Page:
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I came across a Chinese web site selling skirts and then paid for two skirts in different colors. After I had paid for the skirts, I sent a short message to them:

please let me know when you send them to me.

And the Chinese seller made this reply to me: I don't know when will send to you.

I have no idea what is wrong with my simple sentence. Did I make any big grammartical mistakes in the sentence that made the seller think I was asking for the exact date and time when they would start to send the goods to me? I wanted a notification from them so that I could predict when my goods would arrive, I did not rush them. Could it be that they mixed up my message with this one or it was my mistake?

please let me know when you will send them to me.

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    unambiguously, "Please notify me when the order has been dispatched [& possible ETA (estimated time of arrival, international abbreviation)]" – Tetsujin Feb 3 '15 at 20:48
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    Send in your sentence refers to future time. There is not really a "future tense" in English; that is, we don't add certain endings to infinitives to indicate the future. So, if you want to use the word "tense", one can say send here is in the future tense. Or one can say it has the present tense form but "future tense" meaning. Which is why I avoid "future tense" and use "future time." Thus, send in your sentence is present tense form but is used to refer to "future time" (as do over a dozen other forms in English including will send). – user6951 Feb 3 '15 at 22:36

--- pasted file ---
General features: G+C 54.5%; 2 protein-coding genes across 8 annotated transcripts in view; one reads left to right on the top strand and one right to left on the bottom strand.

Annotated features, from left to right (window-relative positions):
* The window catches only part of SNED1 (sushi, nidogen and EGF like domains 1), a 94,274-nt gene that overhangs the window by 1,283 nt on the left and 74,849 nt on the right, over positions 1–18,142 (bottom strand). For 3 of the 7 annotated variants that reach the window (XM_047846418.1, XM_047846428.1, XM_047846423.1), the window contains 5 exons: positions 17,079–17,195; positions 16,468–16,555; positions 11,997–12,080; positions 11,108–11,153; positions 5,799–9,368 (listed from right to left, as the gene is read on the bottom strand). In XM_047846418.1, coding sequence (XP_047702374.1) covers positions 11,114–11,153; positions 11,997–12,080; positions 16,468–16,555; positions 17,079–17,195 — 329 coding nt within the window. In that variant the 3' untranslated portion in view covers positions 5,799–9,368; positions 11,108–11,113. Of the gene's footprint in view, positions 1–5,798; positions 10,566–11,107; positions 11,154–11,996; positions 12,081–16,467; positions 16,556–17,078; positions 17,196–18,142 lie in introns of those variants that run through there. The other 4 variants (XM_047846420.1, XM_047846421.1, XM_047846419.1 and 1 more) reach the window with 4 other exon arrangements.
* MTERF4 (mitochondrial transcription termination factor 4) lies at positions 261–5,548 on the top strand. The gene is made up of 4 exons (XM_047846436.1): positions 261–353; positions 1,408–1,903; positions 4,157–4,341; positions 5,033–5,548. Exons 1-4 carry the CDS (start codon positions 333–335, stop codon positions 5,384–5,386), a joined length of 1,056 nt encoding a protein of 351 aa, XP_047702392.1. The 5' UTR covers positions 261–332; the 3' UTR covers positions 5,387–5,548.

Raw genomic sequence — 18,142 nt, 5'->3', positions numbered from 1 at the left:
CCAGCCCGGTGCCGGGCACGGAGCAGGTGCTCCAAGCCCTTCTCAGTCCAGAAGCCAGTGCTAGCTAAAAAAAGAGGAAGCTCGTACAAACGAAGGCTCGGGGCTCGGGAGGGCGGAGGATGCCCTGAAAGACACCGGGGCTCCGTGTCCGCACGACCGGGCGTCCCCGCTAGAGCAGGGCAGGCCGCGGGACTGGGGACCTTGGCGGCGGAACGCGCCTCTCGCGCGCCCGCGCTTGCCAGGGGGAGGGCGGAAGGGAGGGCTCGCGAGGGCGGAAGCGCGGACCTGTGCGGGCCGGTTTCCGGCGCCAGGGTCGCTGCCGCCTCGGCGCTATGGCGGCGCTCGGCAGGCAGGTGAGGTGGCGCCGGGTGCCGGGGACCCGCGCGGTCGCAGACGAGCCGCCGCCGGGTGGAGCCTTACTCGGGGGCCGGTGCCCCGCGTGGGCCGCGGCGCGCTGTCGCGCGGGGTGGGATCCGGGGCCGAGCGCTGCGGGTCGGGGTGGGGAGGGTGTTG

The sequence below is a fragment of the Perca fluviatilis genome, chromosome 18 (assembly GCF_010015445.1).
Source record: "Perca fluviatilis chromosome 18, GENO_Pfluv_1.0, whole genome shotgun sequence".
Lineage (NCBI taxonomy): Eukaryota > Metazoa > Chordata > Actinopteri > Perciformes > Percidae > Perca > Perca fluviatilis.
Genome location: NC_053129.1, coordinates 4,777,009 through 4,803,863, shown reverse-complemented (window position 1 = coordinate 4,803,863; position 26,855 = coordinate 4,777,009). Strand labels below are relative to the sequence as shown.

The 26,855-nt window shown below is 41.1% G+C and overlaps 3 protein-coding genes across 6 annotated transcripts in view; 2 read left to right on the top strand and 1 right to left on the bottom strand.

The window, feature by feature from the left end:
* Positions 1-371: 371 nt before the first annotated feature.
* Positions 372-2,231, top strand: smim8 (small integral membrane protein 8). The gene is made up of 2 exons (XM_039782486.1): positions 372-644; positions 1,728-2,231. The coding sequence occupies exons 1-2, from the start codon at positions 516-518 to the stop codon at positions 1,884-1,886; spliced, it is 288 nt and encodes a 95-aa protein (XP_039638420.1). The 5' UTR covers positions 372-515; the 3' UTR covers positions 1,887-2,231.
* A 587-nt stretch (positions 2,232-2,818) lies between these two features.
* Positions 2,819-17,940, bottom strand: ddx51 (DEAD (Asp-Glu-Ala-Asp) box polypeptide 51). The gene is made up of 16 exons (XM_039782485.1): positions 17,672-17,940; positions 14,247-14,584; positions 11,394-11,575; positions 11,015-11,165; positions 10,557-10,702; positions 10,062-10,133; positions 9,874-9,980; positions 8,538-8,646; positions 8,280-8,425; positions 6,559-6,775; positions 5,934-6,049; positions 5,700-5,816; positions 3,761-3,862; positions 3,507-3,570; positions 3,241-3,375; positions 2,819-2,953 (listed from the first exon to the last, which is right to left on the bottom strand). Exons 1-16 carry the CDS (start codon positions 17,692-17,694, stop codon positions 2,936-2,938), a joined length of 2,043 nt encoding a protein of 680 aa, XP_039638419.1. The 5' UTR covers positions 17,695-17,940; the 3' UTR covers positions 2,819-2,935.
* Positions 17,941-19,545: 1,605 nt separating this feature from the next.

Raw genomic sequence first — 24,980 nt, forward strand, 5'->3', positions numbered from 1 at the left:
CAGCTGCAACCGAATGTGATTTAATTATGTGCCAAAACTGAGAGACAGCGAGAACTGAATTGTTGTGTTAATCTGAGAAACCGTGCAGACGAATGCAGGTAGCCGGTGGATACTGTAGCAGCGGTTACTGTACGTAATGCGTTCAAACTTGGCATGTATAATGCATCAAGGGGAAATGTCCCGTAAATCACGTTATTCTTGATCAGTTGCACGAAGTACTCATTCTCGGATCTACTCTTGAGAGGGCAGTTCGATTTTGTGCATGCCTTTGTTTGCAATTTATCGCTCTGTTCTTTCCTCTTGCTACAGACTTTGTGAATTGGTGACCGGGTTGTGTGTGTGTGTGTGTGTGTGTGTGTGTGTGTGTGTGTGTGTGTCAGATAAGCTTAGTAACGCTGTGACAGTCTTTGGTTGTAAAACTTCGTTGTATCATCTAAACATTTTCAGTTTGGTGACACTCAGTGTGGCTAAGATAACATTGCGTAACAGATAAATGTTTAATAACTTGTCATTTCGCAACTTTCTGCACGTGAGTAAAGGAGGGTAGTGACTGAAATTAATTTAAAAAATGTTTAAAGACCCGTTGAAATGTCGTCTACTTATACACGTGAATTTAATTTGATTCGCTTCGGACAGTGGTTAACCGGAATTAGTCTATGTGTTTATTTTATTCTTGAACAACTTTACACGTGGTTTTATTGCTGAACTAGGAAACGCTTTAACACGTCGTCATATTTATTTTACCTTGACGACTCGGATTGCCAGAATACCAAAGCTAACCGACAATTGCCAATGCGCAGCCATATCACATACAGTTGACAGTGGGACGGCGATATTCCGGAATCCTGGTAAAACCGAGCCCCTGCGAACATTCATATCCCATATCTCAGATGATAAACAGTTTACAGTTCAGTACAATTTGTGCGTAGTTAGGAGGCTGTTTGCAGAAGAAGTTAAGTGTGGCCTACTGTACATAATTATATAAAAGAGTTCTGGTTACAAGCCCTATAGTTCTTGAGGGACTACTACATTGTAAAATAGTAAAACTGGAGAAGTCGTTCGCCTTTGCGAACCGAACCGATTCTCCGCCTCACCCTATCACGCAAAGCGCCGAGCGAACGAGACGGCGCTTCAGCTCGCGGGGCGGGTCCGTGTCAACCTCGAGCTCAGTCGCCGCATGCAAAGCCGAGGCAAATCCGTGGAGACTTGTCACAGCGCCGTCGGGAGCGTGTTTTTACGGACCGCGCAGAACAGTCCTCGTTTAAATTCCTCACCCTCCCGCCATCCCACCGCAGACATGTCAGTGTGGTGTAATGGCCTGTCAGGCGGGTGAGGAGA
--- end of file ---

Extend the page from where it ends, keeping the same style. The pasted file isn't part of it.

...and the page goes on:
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    As a non-native speaker who has communicated with lots of other non-native speakers. I'd like to suggest phrasing it with "once", and making sure that the condition comes first, and probably clarifying the purpose a bit, e.g. Once you ship the skirts, please email me (so I could predict when my goods would arrive). (Arguably, please email me is non-standard, but perhaps it's easier to understand than let me know or notify me or even send me an email.) – Damkerng T. Feb 3 '15 at 23:57
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    On second thought, I think this is even simpler: On the day that you ship the skirts, please email me. – Damkerng T. Feb 4 '15 at 0:36
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    To be clear, if you had been writing to a native speaker, your sentence would have been understood perfectly well. It is grammatical and clear to someone who is fluent in English. The many helpful comments regarding communication with other non-native speakers who are less fluent than you are great, but I want to be sure to point out that your only real fault was assuming fluency in your message's recipient. – Jason Patterson Feb 4 '15 at 2:45
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Please let me know when you have shipped them is unambiguous but requires the shipper to understand " when you have shipped them".